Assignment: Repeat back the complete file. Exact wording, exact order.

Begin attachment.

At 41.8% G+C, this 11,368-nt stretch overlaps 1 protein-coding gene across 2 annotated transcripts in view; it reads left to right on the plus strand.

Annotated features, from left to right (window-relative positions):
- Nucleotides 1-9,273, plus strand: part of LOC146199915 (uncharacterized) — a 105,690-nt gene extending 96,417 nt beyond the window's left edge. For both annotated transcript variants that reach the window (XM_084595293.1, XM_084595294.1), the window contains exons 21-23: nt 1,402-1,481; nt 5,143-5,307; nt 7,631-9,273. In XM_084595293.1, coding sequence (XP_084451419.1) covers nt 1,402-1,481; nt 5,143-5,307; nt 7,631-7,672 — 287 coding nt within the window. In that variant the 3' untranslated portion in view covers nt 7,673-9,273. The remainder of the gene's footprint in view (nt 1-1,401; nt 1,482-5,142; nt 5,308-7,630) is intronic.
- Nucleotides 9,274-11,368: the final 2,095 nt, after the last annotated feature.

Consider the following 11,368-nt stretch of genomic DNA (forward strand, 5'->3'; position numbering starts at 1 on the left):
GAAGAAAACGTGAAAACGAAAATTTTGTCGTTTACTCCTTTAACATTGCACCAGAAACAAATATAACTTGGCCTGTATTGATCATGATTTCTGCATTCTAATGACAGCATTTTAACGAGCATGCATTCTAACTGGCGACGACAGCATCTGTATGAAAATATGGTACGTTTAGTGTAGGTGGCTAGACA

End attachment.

At 41.8% G+C, this 11,368-nt stretch overlaps 1 protein-coding gene across 2 annotated transcripts in view; it reads left to right on the plus strand.

Annotated features, from left to right (window-relative positions):
- Nucleotides 1-9,273, plus strand: part of LOC146199915 (uncharacterized) — a 105,690-nt gene extending 96,417 nt beyond the window's left edge. For both annotated transcript variants that reach the window (XM_084595293.1, XM_084595294.1), the window contains exons 21-23: nt 1,402-1,481; nt 5,143-5,307; nt 7,631-9,273. In XM_084595293.1, coding sequence (XP_084451419.1) covers nt 1,402-1,481; nt 5,143-5,307; nt 7,631-7,672 — 287 coding nt within the window. In that variant the 3' untranslated portion in view covers nt 7,673-9,273. The remainder of the gene's footprint in view (nt 1-1,401; nt 1,482-5,142; nt 5,308-7,630) is intronic.
- Nucleotides 9,274-11,368: the final 2,095 nt, after the last annotated feature.

Consider the following 11,368-nt stretch of genomic DNA (forward strand, 5'->3'; position numbering starts at 1 on the left):
GAAGAAAACGTGAAAACGAAAATTTTGTCGTTTACTCCTTTAACATTGCACCAGAAACAAATATAACTTGGCCTGTATTGATCATGATTTCTGCATTCTAATGACAGCATTTTAACGAGCATGCATTCTAACTGGCGACGACAGCATCTGTATGAAAATATGGTACGTTTAGTGTAGGTGGCTAGACA